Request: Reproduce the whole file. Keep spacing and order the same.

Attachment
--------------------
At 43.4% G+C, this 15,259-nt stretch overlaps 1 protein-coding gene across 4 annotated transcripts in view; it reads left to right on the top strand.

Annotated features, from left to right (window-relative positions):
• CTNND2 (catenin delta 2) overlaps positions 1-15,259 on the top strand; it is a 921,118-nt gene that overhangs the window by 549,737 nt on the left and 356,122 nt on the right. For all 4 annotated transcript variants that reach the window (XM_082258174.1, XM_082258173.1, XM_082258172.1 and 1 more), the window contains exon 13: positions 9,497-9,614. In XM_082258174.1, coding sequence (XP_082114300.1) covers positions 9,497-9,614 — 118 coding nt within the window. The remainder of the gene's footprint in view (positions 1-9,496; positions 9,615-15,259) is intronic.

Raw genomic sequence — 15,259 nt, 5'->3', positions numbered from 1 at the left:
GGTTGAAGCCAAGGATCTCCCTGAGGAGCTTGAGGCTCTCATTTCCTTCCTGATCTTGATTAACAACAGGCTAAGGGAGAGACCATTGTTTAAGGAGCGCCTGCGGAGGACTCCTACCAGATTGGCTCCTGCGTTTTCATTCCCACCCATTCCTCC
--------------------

At 43.4% G+C, this 15,259-nt stretch overlaps 1 protein-coding gene across 4 annotated transcripts in view; it reads left to right on the top strand.

Annotated features, from left to right (window-relative positions):
• CTNND2 (catenin delta 2) overlaps positions 1-15,259 on the top strand; it is a 921,118-nt gene that overhangs the window by 549,737 nt on the left and 356,122 nt on the right. For all 4 annotated transcript variants that reach the window (XM_082258174.1, XM_082258173.1, XM_082258172.1 and 1 more), the window contains exon 13: positions 9,497-9,614. In XM_082258174.1, coding sequence (XP_082114300.1) covers positions 9,497-9,614 — 118 coding nt within the window. The remainder of the gene's footprint in view (positions 1-9,496; positions 9,615-15,259) is intronic.

Raw genomic sequence — 15,259 nt, 5'->3', positions numbered from 1 at the left:
GGTTGAAGCCAAGGATCTCCCTGAGGAGCTTGAGGCTCTCATTTCCTTCCTGATCTTGATTAACAACAGGCTAAGGGAGAGACCATTGTTTAAGGAGCGCCTGCGGAGGACTCCTACCAGATTGGCTCCTGCGTTTTCATTCCCACCCATTCCTCC